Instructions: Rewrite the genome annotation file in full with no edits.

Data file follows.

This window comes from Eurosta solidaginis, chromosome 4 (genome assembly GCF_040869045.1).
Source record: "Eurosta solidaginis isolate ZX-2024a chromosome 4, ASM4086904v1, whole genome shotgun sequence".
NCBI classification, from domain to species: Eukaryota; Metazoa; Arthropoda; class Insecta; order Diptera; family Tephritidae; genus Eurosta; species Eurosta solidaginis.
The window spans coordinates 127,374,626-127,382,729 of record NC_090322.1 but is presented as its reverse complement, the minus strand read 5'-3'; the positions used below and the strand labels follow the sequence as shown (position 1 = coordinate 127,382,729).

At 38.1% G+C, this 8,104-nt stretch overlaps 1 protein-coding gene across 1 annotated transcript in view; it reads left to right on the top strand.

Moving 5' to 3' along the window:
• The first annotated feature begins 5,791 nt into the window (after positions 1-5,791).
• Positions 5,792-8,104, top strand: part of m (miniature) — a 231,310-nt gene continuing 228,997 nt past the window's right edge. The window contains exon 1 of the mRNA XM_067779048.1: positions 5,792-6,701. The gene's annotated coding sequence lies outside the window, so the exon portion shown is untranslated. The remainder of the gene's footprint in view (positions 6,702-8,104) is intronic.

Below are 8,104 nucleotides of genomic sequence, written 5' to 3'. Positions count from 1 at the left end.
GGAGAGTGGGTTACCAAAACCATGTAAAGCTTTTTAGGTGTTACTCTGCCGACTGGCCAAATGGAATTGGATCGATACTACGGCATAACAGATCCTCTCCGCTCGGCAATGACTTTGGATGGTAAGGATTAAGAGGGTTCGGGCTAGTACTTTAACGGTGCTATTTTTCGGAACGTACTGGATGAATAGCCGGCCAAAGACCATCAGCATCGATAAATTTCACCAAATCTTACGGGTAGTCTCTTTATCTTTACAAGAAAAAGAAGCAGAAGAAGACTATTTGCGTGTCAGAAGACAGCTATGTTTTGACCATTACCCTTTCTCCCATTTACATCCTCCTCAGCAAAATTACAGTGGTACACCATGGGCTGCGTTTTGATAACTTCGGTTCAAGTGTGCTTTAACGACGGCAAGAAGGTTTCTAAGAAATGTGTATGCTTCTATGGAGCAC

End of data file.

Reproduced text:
This window comes from Eurosta solidaginis, chromosome 4 (genome assembly GCF_040869045.1).
Source record: "Eurosta solidaginis isolate ZX-2024a chromosome 4, ASM4086904v1, whole genome shotgun sequence".
NCBI classification, from domain to species: Eukaryota; Metazoa; Arthropoda; class Insecta; order Diptera; family Tephritidae; genus Eurosta; species Eurosta solidaginis.
The window spans coordinates 127,374,626-127,382,729 of record NC_090322.1 but is presented as its reverse complement, the minus strand read 5'-3'; the positions used below and the strand labels follow the sequence as shown (position 1 = coordinate 127,382,729).

At 38.1% G+C, this 8,104-nt stretch overlaps 1 protein-coding gene across 1 annotated transcript in view; it reads left to right on the top strand.

Moving 5' to 3' along the window:
• The first annotated feature begins 5,791 nt into the window (after positions 1-5,791).
• Positions 5,792-8,104, top strand: part of m (miniature) — a 231,310-nt gene continuing 228,997 nt past the window's right edge. The window contains exon 1 of the mRNA XM_067779048.1: positions 5,792-6,701. The gene's annotated coding sequence lies outside the window, so the exon portion shown is untranslated. The remainder of the gene's footprint in view (positions 6,702-8,104) is intronic.

Below are 8,104 nucleotides of genomic sequence, written 5' to 3'. Positions count from 1 at the left end.
GGAGAGTGGGTTACCAAAACCATGTAAAGCTTTTTAGGTGTTACTCTGCCGACTGGCCAAATGGAATTGGATCGATACTACGGCATAACAGATCCTCTCCGCTCGGCAATGACTTTGGATGGTAAGGATTAAGAGGGTTCGGGCTAGTACTTTAACGGTGCTATTTTTCGGAACGTACTGGATGAATAGCCGGCCAAAGACCATCAGCATCGATAAATTTCACCAAATCTTACGGGTAGTCTCTTTATCTTTACAAGAAAAAGAAGCAGAAGAAGACTATTTGCGTGTCAGAAGACAGCTATGTTTTGACCATTACCCTTTCTCCCATTTACATCCTCCTCAGCAAAATTACAGTGGTACACCATGGGCTGCGTTTTGATAACTTCGGTTCAAGTGTGCTTTAACGACGGCAAGAAGGTTTCTAAGAAATGTGTATGCTTCTATGGAGCAC